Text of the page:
in Ext.A2 also, a proper legal proceedings should be initiated by
defendants 1 and 2 to claim title. No provision of law could be shown to
uphold the contention of the plaintiffs in O.S.No.197 of 1999.
9.
According to Shri K.B.Pradeep, Sections 64 and 65 of the
Contract Act command the plaintiff to disgorge the benefits derived out of
Ext.A2 transaction.
Section 64 of the Contract Act deals with the
consequences of rescission of a voidable contract.
Ext.A2 transaction,
executed by a defacto guardian of a Hindu minor, that too without any
sanction from a court, is void abinitio. That proposition is now well settled.
Therefore, Section 64 of the Contract Act per se has no application.
10.
Section 65 of the Contract Act reads as follows:
“Obligation of person who has received
advantage under void agreement, or contract
that
becomes
void.-When
an
agreement
is
discovered to be void, or when a contract becomes
void, any person who has received any advantage
under such agreement or contract is bound to
restore it, or to make compensation for it to the
person from whom he received it.”

The relevant question is whether the plaintiff, in the admitted facts and
circumstances of this case, is bound to restitute the benefits derived by him
on account of Ext.A2 transaction.
The precedents on the question of
minor's responsibility to restitute the benefits derived from a transaction
which was later found to be void are not uniform. It is most relevant to
remember that the precedents on any question of law should be applied
with utmost regard to the facts and circumstances in each case.
11.
The law stated in Section 65 of the Contract Act is one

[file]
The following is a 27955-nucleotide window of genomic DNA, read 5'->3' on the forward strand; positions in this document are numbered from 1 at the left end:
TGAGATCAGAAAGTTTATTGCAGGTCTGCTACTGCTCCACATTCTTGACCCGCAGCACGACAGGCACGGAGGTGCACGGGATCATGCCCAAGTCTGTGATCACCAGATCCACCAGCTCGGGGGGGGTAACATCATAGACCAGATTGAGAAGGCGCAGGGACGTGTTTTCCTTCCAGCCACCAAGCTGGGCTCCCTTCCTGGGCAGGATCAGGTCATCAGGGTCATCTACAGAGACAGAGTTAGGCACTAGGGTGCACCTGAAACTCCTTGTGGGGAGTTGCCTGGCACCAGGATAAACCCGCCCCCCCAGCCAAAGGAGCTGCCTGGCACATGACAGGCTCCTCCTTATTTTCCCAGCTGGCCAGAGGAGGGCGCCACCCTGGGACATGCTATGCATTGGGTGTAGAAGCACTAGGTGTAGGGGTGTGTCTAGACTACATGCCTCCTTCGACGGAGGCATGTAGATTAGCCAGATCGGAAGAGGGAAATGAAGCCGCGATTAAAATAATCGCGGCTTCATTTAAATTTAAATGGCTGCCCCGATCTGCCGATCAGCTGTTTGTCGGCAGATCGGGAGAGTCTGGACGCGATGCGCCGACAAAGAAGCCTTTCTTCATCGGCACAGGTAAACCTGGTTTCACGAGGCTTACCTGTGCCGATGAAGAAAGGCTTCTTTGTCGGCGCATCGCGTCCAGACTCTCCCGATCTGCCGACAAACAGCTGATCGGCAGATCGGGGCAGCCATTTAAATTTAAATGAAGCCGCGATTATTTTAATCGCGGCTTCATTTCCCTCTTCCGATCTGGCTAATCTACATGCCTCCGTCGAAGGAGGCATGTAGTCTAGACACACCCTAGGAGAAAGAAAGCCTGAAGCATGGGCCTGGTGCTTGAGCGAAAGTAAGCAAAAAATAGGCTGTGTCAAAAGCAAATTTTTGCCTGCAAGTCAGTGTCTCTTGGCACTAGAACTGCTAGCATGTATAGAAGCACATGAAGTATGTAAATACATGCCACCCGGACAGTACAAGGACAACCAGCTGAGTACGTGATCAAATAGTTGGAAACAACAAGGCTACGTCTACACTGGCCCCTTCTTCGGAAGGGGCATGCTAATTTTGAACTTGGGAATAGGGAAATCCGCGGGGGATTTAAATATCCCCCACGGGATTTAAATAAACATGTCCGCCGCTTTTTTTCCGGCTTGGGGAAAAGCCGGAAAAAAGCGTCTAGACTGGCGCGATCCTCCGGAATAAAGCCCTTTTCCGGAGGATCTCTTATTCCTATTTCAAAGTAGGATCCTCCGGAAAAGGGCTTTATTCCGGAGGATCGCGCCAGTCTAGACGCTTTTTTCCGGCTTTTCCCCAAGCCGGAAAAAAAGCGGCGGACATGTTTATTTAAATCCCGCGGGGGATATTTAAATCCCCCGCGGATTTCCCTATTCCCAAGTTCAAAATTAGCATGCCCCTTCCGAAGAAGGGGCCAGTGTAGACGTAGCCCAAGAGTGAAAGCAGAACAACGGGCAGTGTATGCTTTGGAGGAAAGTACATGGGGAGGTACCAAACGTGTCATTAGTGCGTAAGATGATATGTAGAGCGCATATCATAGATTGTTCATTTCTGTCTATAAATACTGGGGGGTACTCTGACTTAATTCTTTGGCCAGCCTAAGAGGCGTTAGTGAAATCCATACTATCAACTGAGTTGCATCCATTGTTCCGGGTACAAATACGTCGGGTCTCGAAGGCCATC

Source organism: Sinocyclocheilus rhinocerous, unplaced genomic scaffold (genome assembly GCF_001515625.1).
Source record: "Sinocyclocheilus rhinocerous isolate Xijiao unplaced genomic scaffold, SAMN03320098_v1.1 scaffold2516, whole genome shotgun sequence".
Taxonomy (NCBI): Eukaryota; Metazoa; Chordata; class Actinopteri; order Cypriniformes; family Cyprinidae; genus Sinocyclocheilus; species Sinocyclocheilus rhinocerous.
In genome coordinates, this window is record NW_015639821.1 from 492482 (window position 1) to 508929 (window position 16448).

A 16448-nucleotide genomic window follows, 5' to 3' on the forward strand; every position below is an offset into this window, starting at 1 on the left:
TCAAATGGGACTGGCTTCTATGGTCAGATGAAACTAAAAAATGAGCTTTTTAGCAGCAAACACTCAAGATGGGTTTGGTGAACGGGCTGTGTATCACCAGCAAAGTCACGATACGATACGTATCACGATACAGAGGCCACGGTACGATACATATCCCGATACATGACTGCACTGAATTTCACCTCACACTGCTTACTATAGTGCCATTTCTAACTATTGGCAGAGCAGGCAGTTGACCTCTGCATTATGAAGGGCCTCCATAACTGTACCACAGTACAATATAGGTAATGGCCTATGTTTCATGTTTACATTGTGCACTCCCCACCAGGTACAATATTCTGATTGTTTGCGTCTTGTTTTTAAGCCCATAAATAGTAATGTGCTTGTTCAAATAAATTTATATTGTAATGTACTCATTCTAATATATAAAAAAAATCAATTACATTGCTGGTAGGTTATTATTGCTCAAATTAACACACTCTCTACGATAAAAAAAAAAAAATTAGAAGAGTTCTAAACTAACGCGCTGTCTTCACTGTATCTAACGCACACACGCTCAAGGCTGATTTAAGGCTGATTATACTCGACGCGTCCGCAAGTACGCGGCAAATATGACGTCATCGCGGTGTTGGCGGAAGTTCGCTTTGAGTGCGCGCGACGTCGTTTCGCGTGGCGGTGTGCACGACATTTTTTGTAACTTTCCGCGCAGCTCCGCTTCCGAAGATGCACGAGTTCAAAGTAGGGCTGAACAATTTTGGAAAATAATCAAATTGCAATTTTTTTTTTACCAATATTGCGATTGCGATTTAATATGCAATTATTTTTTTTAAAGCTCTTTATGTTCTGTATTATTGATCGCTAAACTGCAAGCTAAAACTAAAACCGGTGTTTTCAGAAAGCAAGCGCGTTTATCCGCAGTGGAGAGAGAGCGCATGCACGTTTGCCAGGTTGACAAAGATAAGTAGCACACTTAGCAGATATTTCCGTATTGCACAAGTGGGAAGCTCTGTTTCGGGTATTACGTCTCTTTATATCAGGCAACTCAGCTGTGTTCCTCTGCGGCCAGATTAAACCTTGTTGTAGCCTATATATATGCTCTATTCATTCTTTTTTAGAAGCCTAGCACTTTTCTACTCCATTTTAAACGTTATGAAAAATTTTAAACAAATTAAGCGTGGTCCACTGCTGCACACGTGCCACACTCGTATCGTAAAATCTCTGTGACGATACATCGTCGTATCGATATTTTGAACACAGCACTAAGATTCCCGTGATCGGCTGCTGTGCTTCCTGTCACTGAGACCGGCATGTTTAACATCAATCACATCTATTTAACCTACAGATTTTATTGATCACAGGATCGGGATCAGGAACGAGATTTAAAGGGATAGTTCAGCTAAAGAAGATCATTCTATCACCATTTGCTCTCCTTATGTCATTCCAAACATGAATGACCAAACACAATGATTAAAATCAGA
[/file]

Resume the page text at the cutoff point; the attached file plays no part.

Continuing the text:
touching the principle of restitution.
The Section visualises two
contingencies. First one, after a benefit has been received by one party,
the agreement is discovered to be void later. Second one, the contract
becomes void by subsequent happenings.
The Section is intended to
prevent unjust enrichment. Privy Council in Muralidhar Chatterjee v.
International Film Co. Ltd. (AIR 1943 PC 34) held that this Section is not
wider in scope than the prevalent English doctrine of restitution. It is further
held that the courts in India are, however, governed by the principles in
Section 65 of the Contract Act and not by any principle enunciated by the
English Courts. If the plaintiff can bring his case within the four corners of
this Section, he will be entitled to the remedies, viz., compensation,
notwithstanding any principle of the English Law to the contrary. None of
the parties to this case has a contention that Ext.A2 assignment deed
became void subsequent to the plaintiff's reception of the benefit, viz.,

reception of consideration for sale. Hence the first limb of Section 65 of the
Act is not applicable to this case. Similarly, defendants 1 and 2 never
raised contentions that they were not aware of minority of the plaintiff at the
time of execution of Ext.A2 and it was discovered only subsequent to the
transaction. In fact, in Ext.A2 itself, minority of the plaintiff has been clearly
spelt out. Therefore, on the settled legal principles, it can only be seen that
Ext.A2 is void abinitio. Hence, the second limb of the Section is also not
applicable to this case. The expression 'discovered to be void' had been
interpreted to mean an agreement though void abinitio, but that was not
known to be so by the parties. Sections 32 and 56 of the Contract Act deal
with two situations where a contract becomes void subsequent to its
execution.
Section 32 of the Contract Act deals with enforcement of
contracts contingent on an event happening. Such contracts cannot be
enforced in law, unless and until that event had happened and if the event
becomes impossible, such contracts become void.
Section 56 of the
Contract Act deals with an agreement to do an impossible act. Second part
of Section 56 of the Contract Act speaks about the contracts to do an act
which afterwards becoming impossible or unlawful.
In that event, the